Two Core Plays on Gold Streaming
12/14/2015 9:00 am EST
I’ve long been a fan of royalty businesses, which offer exposure to gold (and silver) at far less risk than operating mines; indeed, we see them as core holdings, asserts Adrian Day, money manager and editor of Global Analyst.
Franco-Nevada (FNV) is the largest and, in my view, best of the group. It has 46 assets that are generating revenue.
Franco continues to grow and make significant investments. It recently made its first payment—$338 million—on Cobre Panama; initial production is expected at the end of 2017.
The firm also used debt for the first time in its acquisition of a silver stream on Antamina, one of the largest and lowest-cost copper mines in the world.
Franco also increased its credit facility and now has $830 million in available capital. The net debt of $330 million is more than manageable, with some $90 million in quarterly cash flow.
Franco would not be mistaken for a 'Graham-and-Dodd' value investment, but it is—in my view—the most solid of the group, with top management, conservative balance sheet, a diversified portfolio, and growth potential.
It’s a buy at the current level, if you don’t already own it. If you only own one gold company, make it Franco.
Royal Gold (RGLD) is the second largest of the gold royalties (approximately $2.4 billion market cap against Franco’s $7.4 billion).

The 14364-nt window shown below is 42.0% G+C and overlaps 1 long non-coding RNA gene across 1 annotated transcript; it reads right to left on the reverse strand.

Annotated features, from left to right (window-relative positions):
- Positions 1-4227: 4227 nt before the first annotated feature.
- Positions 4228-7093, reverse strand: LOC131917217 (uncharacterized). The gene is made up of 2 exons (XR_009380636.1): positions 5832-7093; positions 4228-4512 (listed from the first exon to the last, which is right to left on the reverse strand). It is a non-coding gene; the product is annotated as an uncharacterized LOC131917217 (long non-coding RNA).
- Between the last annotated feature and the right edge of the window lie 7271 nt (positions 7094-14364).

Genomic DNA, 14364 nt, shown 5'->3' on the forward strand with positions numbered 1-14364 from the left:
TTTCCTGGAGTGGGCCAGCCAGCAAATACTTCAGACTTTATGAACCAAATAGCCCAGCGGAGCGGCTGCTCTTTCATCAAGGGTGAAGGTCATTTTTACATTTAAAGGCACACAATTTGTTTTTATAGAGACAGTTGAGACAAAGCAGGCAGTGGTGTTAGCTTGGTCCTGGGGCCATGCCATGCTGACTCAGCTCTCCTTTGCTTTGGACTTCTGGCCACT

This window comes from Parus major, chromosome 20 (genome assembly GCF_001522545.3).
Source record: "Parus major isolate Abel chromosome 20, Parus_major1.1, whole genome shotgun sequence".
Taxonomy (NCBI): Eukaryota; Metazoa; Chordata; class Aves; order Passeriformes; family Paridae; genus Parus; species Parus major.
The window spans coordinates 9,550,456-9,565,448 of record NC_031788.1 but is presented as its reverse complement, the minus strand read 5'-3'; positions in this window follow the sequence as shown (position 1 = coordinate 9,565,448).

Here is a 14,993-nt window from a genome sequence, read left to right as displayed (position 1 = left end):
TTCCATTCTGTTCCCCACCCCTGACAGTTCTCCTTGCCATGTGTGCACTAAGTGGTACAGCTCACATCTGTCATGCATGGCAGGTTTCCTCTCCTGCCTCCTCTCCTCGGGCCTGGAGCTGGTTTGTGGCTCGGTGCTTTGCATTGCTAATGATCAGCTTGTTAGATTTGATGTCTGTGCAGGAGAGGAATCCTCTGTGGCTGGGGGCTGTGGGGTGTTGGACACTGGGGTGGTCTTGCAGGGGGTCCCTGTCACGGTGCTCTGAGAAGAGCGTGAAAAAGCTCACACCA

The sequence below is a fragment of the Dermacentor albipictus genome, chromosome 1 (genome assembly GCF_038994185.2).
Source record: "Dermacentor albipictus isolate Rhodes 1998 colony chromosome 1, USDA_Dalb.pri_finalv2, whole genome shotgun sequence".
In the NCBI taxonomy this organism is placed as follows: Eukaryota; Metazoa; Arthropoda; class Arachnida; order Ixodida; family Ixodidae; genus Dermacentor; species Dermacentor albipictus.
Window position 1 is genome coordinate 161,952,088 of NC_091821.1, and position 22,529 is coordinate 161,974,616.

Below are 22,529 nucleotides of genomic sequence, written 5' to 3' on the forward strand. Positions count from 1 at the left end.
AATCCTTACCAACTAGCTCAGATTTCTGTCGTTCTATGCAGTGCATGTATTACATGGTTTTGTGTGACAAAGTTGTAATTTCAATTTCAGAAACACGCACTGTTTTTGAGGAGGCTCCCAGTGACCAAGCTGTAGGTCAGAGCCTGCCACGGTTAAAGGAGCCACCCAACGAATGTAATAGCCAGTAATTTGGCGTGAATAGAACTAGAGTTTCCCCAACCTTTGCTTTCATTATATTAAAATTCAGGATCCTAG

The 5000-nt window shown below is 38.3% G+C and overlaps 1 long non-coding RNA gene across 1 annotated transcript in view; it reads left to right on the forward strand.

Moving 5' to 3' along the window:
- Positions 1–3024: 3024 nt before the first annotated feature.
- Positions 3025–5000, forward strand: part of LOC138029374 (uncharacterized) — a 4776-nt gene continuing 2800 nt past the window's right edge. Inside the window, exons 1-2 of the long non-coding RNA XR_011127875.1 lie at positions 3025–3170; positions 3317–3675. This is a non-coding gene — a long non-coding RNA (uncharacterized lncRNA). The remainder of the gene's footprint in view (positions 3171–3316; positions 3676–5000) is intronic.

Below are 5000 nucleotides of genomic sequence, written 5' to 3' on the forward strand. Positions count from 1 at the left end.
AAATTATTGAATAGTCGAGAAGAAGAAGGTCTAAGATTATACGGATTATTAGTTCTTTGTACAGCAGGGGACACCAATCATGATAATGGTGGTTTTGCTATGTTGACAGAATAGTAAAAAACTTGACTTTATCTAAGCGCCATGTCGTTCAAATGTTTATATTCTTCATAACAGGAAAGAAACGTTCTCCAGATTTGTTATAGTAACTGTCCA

By comparison, it’s not quite as diversified as Franco; it has more ris and not as solid a balance sheet.
But these are points of comparison and Royal remains a conservative way to gain exposure to the gold market, with lots of growth potential in coming years.
It is also less expensive than Franco and a stronger buy at current prices. Indeed, Royal’s stock collapsed from almost $50 a share following its recent quarterly results, which showed a loss, surprising the market.
As often happens, when the market focuses on bad news, it overreacts. The loss was due to the timing of sales from a new stream on the giant Pueblo Viejo mine, as well as a one-time restructuring charge.
In the last quarter it spent over $1.3 billion on four new royalties and streams, three of which are cash flowing this year.
The debt is manageable and the company—though not ruling out further acquisitions—will focus on using its cash flow to reduce its debt in the near term.
At the current level, Royal is an extremely strong buy and should be bought aggressively.
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